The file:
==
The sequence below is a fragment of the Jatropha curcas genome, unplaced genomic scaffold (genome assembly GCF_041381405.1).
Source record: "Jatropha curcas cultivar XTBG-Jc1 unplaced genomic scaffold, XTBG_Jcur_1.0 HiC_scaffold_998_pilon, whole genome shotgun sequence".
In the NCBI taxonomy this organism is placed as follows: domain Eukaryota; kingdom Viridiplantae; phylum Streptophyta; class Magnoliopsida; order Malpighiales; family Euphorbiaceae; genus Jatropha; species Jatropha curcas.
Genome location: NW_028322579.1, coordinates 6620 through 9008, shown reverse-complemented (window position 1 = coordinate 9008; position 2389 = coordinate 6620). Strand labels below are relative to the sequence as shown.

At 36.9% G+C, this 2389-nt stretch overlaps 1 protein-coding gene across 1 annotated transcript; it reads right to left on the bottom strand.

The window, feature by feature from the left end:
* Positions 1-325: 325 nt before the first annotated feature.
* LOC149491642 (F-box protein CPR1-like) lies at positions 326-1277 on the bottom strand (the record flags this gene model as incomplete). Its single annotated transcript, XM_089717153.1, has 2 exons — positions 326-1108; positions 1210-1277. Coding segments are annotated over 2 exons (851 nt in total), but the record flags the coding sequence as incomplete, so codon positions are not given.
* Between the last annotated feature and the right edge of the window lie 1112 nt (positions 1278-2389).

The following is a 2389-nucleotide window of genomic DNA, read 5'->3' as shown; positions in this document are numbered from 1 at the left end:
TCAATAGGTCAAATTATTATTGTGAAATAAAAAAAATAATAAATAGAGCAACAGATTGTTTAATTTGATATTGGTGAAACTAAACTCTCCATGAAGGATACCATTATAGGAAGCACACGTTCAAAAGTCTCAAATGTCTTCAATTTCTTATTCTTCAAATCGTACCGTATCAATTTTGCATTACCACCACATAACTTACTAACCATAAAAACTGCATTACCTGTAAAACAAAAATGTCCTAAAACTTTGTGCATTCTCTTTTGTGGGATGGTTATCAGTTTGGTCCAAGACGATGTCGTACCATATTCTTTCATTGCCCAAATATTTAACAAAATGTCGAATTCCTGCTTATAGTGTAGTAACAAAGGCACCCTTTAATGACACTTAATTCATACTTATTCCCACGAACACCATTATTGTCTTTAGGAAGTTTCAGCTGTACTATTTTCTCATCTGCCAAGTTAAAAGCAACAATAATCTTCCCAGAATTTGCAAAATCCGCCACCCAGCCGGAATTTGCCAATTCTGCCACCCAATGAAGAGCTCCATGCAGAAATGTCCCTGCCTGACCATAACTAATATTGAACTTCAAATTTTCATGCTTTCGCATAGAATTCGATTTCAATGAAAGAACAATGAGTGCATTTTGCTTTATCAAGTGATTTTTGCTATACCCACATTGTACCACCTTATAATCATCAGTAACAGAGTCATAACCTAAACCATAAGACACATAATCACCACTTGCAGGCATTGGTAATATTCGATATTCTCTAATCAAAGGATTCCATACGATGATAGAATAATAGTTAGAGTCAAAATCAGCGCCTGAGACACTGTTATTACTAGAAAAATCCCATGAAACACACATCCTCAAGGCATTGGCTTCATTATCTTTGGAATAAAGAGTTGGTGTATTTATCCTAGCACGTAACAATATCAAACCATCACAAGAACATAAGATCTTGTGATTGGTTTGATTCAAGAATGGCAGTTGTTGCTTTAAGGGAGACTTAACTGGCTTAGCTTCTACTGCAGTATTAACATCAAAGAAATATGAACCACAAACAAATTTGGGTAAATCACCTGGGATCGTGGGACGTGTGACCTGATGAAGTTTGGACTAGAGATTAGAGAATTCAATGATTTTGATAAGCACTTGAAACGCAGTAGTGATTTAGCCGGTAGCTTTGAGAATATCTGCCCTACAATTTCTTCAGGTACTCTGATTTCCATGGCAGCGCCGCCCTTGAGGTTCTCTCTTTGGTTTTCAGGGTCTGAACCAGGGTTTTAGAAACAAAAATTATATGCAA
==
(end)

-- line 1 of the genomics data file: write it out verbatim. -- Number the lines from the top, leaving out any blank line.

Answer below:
The sequence below is a fragment of the Jatropha curcas genome, unplaced genomic scaffold (genome assembly GCF_041381405.1).